“It’s a hundred per cent true”
Veteran rock photographer’s book takes you on the road and on the inside with Zep, Queen and more.
Exhilarated And Exhausted is the title of the new book by American rock photographer Neal Preston which chronicles the highlights of his 48-year career in music. During that time
Preston has photographed just about everybody in popular music, including David Bowie, Led Zeppelin, The Who, the Rolling Stones, Fleetwood Mac and Bruce Springsteen.
“I’ve a vast collection of books on music, and the ones I didn’t own I ordered from Amazon – a whole carton full of them arrived,” Preston tells Classic Rock. “They all seemed to suffer from the same disease: for example, a nice photo of Bruce Springsteen eating a cheeseburger, and, whaddya know, he turns out to be a great guy. My book is diametrically opposite to all of that.
“Its content is based around my job,” he continues. “Most people think I have a dream vocation, but it’s not as glamorous as it seems. I reveal the monumental amounts of stress, the jet-lag I’ve accrued that will never go away, a bit of the ego management that’s necessary, and some of how to become a f ly on the wall; the more invisible you make yourself, the easier it is to become part of the fabric of a tour. It’s how to navigate through that stuff, combined with some pretty amazing rock’n’roll stories.”
Preston was on stage with Queen at Live Aid, and during the 1970s worked with Led Zeppelin as their tour photographer. His book is broken down into sections, in one of which, The Inner Sanctum, he details the backstage area.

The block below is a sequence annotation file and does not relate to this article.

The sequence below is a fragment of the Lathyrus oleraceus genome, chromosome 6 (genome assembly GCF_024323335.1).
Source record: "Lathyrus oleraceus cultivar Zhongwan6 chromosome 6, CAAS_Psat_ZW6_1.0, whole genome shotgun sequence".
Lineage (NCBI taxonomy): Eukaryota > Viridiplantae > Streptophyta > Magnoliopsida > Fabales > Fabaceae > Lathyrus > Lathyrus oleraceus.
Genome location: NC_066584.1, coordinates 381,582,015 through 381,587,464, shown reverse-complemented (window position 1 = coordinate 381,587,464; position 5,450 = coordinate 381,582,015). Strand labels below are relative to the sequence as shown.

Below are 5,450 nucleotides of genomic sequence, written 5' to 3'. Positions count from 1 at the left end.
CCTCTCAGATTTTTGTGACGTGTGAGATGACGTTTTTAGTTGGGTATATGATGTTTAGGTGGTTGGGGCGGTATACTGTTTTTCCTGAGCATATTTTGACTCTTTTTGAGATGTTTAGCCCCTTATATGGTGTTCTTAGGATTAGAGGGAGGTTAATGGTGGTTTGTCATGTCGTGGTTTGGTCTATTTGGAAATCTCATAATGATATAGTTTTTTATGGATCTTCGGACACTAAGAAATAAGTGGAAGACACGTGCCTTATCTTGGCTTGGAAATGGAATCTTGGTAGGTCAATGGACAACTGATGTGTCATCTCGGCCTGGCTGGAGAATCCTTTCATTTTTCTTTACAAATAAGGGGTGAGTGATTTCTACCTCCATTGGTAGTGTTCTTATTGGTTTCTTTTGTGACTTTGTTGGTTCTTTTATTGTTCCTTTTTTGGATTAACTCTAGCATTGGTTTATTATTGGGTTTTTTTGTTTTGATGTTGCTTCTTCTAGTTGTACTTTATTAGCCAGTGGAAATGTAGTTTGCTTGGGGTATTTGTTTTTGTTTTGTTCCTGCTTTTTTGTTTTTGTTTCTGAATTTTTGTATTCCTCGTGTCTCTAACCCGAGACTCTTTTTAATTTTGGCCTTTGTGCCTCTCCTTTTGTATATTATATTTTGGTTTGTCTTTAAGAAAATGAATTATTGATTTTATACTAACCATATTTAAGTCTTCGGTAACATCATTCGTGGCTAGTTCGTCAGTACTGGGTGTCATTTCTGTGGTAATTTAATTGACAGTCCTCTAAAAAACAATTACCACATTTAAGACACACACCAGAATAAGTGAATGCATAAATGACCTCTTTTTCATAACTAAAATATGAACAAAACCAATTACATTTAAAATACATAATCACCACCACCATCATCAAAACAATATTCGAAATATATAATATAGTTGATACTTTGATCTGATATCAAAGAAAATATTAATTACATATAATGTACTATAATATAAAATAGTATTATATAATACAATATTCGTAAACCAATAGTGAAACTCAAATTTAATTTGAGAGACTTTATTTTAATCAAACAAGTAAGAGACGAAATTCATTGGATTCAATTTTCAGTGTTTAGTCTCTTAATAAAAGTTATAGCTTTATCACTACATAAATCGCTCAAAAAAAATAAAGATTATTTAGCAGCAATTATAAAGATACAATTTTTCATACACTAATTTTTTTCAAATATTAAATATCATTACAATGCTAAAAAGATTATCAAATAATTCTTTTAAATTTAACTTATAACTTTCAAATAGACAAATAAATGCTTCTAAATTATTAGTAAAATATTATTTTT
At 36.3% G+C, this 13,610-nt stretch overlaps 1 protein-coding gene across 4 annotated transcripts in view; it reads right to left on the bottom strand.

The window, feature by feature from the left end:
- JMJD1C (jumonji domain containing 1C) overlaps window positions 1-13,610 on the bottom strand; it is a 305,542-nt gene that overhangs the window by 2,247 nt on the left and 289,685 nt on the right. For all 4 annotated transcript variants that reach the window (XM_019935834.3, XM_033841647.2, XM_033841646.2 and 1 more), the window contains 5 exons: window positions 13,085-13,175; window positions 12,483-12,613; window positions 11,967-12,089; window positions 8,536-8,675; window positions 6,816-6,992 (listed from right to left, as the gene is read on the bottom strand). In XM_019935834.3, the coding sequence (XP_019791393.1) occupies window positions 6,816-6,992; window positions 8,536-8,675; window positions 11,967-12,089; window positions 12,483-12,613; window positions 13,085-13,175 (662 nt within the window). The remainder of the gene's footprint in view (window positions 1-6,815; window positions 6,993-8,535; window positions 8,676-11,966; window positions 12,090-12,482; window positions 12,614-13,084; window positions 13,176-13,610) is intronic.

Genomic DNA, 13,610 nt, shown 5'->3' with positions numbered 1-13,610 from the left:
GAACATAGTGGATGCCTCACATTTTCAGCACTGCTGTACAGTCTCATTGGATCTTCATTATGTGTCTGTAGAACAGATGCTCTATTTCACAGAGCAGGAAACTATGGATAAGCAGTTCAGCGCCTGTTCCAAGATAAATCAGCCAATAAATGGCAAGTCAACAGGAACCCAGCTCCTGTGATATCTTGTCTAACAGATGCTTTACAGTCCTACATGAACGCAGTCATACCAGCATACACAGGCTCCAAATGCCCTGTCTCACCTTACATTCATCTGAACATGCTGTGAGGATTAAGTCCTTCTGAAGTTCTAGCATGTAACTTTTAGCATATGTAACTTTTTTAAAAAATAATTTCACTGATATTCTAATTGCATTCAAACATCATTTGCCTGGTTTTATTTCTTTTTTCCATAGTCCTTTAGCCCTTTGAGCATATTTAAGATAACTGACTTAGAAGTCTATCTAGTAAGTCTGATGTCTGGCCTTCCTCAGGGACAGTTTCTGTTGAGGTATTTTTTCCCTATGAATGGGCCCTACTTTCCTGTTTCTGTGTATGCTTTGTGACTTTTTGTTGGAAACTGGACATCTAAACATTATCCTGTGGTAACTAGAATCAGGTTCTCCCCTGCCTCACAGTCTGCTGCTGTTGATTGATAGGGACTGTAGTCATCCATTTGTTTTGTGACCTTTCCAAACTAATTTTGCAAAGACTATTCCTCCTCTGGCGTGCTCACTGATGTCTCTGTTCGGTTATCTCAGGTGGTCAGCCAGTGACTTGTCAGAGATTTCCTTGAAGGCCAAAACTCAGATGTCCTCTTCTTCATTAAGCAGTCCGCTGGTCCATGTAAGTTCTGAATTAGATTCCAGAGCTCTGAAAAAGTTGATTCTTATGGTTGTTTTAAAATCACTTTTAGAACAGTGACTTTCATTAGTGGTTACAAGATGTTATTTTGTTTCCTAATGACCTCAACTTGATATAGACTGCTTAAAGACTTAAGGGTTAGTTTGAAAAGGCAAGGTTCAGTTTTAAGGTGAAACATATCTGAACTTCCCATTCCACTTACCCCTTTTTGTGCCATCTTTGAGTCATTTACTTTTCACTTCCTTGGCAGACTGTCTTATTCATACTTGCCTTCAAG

“For the rock fans, that place is the holy grail,” he says with a chuckle. “They will offer cash, merchandise, drugs and sex to get there. The book has a healthy amount of self-deprecation. Of course I’ve said yes to a few of those things, and everything I wrote is one hundred per cent true, nothing has been embellished.”
Having let several cats out of the bag, does Preston live in fear of a phone call from some irate rock star friends who might feel that their trust has been betrayed?
“No,” he says, “because the stories emanate from me. It’s not a tell-all. It mentions three people who take cocaine, all of whom have gone on record for doing so. One was Gregg Allman and another was Sly Stone, who was freebasing in my car at one p.m. as we rolled down the Santa Monica Freeway. And the third person was me!
“There’s a story about a party in Orlando that got out of hand,” he continues. “Robin Zander from Cheap Trick was a little drunk. The police were called, and my picture shows a female cop turned up to investigate. The badge reveals her name – Officer Deborah Beaver. Long story short, Zander was led away in handcuffs.”
Of the many hundreds of assignments Preston has taken on over the years, he is in no doubt about who was the most difficult to work with.
“There’s more drama on one Rolling Stones tour than you’d get in a dozen films by Martin Scorsese,” he notes drily. “And while we’re talking about the most challenging, let’s not forget taking photos of a hoarse Randy Newman. Randy can say more [of significance] in a few sentences than some manage in a lifetime, but he turned up for a two-hour session with a sign saying: ‘Good to meet you
– I can’t talk, doctor’s orders’.”
Asked to choose his favourite of the many of his photographs that illustrate the book, Preston plumps for the Led Zeppelin one on the left.
“I love the one with the dry ice, taken during the piano intro to No Quarter,” he says. “Jimmy [Page] was taking a drag on a cigarette, looking right at me. After I shot the frame, he walked towards me, and my gut told me: ‘This isn’t going to end well.’ In fact what Jimmy said was:
‘Is that the tour doctor in the front row
[of the audience]?’ I told him that it was indeed Dr Larry [Dr Laurence Badgley], surrounded by six hot blondes. Jimmy simply replied: ‘Fuck me, he pulls more birds than anyone in this fucking band.’”
And what would Preston like people to take away from his book?
“I want the reader to feel as closely as possible what it’s like to be on the road with Led Zeppelin, Queen or Springsteen. I hope they will feel that sense of exhilaration and exhaustion. It’s why I chose the title.” DL